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Journal Article

Neuroimaging technological advancements for targeting in functional neurosurgery


Steele,  Christopher
Department of Psychology, Concordia University, Montréal, QC, Canada;
Department Neurology, MPI for Human Cognitive and Brain Sciences, Max Planck Society;

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Boutet, A., Gramer, R., Steele, C., Elias, G. J. B., Germann, J., Maciel, R., et al. (2019). Neuroimaging technological advancements for targeting in functional neurosurgery. Current Neurology and Neuroscience Reports, 19: 42. doi:10.1007/s11910-019-0961-8.

Cite as: https://hdl.handle.net/21.11116/0000-0003-C7E6-9
Purpose of Review

Ablations and particularly deep brain stimulation (DBS) of a variety of CNS targets are established therapeutic tools for movement disorders. Accurate targeting of the intended structure is crucial for optimal clinical outcomes. However, most targets used in functional neurosurgery are sub-optimally visualized on routine MRI. This article reviews recent neuroimaging advancements for targeting in movement disorders.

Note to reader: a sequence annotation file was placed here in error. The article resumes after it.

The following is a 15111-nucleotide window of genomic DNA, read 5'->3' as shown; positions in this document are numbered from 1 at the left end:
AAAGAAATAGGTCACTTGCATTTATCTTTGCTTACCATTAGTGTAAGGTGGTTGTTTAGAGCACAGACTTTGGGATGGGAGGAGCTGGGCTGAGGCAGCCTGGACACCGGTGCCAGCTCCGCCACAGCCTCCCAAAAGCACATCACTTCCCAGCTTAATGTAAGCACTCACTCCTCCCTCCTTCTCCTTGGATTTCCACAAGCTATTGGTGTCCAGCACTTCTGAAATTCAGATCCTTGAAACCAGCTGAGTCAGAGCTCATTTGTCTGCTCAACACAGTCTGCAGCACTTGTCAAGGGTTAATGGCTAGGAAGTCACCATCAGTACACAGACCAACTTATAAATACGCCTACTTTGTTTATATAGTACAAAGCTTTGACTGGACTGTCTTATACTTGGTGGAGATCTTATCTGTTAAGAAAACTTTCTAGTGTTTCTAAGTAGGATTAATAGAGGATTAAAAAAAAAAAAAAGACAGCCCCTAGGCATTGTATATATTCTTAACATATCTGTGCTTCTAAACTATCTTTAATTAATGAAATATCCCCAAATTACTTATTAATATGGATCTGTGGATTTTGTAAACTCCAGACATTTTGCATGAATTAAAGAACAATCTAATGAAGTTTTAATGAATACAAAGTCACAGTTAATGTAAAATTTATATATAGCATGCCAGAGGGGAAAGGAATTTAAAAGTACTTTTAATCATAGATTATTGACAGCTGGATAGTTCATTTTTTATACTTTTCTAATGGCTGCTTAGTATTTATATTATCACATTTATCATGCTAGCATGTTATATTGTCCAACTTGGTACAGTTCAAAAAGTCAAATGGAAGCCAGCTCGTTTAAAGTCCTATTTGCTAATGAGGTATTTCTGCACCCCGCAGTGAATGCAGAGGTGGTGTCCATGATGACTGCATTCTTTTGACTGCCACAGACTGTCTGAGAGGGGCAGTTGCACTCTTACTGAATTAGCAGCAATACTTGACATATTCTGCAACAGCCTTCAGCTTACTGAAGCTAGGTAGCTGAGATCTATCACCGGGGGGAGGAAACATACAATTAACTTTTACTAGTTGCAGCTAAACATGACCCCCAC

Recent Findings

Dedicated MRI sequences can often visualize to some degree anatomical structures commonly targeted during DBS surgery, including at 1.5-T field strengths. Due to recent technological advancements, MR images using ultra-high magnetic field strengths and new acquisition parameters allow for markedly improved visualization of common movement disorder targets. In addition, novel neuroimaging techniques have enabled group-level analysis of DBS patients and delineation of areas associated with clinical benefits. These areas might diverge from the conventionally targeted nuclei and may instead correspond to white matter tracts or hubs of functional networks.

Neuroimaging advancements have enabled improved direct visualization-based targeting as well as optimization and adjustment of conventionally targeted structures.